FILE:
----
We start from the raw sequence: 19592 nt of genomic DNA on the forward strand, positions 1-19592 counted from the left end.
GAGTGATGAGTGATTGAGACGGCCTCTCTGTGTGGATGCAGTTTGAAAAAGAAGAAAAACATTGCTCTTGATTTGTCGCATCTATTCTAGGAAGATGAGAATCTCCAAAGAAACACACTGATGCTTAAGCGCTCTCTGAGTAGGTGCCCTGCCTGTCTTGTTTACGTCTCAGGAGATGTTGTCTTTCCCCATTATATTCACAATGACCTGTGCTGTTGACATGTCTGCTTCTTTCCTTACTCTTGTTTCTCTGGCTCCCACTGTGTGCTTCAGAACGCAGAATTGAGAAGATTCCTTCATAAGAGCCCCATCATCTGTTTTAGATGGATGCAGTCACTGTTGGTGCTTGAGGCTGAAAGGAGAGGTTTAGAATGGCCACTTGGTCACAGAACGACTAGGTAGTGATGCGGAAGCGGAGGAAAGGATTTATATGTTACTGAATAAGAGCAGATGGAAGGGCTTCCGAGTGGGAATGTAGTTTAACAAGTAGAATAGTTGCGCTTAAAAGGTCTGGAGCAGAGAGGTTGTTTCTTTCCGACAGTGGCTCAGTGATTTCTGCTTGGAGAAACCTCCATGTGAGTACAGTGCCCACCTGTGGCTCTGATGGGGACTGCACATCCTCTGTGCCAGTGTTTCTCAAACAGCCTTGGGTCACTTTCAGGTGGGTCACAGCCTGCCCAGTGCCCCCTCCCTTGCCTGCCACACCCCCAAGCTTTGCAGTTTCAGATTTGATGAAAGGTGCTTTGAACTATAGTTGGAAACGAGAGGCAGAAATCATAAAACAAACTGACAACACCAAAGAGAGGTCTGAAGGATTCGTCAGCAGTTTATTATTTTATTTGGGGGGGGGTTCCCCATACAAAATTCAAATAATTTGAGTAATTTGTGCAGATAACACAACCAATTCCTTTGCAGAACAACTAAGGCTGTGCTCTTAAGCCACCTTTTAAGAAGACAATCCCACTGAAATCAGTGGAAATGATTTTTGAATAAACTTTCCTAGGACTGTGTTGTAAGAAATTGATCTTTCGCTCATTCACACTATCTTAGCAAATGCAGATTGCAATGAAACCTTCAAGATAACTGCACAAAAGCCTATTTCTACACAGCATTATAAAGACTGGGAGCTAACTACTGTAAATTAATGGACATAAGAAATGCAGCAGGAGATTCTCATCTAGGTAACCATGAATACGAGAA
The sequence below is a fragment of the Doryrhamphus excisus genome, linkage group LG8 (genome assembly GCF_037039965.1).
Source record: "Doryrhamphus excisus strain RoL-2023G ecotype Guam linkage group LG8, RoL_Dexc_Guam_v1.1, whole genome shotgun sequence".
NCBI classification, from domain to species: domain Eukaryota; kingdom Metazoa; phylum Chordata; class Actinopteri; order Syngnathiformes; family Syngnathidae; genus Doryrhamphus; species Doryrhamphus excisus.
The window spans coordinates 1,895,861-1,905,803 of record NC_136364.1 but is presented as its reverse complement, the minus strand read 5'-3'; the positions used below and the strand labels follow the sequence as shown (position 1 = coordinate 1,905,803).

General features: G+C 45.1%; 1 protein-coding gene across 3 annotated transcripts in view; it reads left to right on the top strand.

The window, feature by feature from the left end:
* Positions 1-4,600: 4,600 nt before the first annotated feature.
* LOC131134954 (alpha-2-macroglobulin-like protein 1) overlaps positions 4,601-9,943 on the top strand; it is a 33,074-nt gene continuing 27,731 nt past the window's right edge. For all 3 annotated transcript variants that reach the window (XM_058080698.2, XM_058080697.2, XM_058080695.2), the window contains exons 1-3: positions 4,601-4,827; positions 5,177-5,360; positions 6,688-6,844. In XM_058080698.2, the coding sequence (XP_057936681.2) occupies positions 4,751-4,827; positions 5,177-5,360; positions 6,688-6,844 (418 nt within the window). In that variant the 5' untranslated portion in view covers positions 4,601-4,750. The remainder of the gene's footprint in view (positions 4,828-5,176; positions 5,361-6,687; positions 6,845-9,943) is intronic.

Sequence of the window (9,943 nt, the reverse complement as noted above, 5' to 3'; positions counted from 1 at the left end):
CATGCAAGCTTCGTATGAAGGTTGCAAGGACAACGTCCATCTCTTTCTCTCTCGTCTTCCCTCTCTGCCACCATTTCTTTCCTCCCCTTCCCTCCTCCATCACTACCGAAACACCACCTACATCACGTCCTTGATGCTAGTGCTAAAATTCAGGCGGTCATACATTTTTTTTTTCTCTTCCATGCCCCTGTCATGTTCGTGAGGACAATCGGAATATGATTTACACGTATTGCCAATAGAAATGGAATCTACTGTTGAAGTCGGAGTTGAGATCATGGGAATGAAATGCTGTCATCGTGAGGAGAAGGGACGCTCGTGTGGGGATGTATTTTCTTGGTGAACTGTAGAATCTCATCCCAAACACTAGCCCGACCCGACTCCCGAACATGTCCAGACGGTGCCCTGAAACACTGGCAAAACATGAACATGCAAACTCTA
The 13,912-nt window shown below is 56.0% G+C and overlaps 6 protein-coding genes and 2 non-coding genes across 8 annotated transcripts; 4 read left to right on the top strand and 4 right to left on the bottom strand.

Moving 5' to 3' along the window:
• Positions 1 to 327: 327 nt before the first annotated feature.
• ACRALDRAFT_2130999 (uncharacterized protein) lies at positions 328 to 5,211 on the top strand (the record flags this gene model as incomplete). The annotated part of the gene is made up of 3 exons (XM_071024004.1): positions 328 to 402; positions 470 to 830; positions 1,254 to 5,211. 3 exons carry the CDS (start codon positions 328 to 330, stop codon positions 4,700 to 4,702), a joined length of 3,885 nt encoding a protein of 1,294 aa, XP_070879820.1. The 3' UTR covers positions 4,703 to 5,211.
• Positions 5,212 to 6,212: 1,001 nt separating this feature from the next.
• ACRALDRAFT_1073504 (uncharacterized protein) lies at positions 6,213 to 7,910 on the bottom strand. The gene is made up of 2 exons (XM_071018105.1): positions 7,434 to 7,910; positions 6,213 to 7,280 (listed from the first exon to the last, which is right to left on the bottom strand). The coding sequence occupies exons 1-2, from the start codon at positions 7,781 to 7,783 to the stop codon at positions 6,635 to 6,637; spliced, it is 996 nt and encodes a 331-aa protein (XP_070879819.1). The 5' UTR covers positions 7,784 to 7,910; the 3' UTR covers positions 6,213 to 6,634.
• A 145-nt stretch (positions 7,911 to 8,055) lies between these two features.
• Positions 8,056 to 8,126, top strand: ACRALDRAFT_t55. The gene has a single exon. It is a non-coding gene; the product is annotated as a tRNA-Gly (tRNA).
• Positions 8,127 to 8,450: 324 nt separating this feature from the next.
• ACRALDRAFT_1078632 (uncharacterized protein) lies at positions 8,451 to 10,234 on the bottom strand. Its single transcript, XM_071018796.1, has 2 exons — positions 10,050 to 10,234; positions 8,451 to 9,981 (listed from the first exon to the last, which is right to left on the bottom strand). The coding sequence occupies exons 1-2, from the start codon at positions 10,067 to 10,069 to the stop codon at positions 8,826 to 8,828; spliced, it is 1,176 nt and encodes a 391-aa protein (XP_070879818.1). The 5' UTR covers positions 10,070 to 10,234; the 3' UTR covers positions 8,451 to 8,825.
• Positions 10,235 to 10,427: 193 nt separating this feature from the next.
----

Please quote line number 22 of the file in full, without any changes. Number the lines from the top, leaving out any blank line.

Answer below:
• ACRALDRAFT_1078632 (uncharacterized protein) lies at positions 8,451 to 10,234 on the bottom strand. Its single transcript, XM_071018796.1, has 2 exons — positions 10,050 to 10,234; positions 8,451 to 9,981 (listed from the first exon to the last, which is right to left on the bottom strand). The coding sequence occupies exons 1-2, from the start codon at positions 10,067 to 10,069 to the stop codon at positions 8,826 to 8,828; spliced, it is 1,176 nt and encodes a 391-aa protein (XP_070879818.1). The 5' UTR covers positions 10,070 to 10,234; the 3' UTR covers positions 8,451 to 8,825.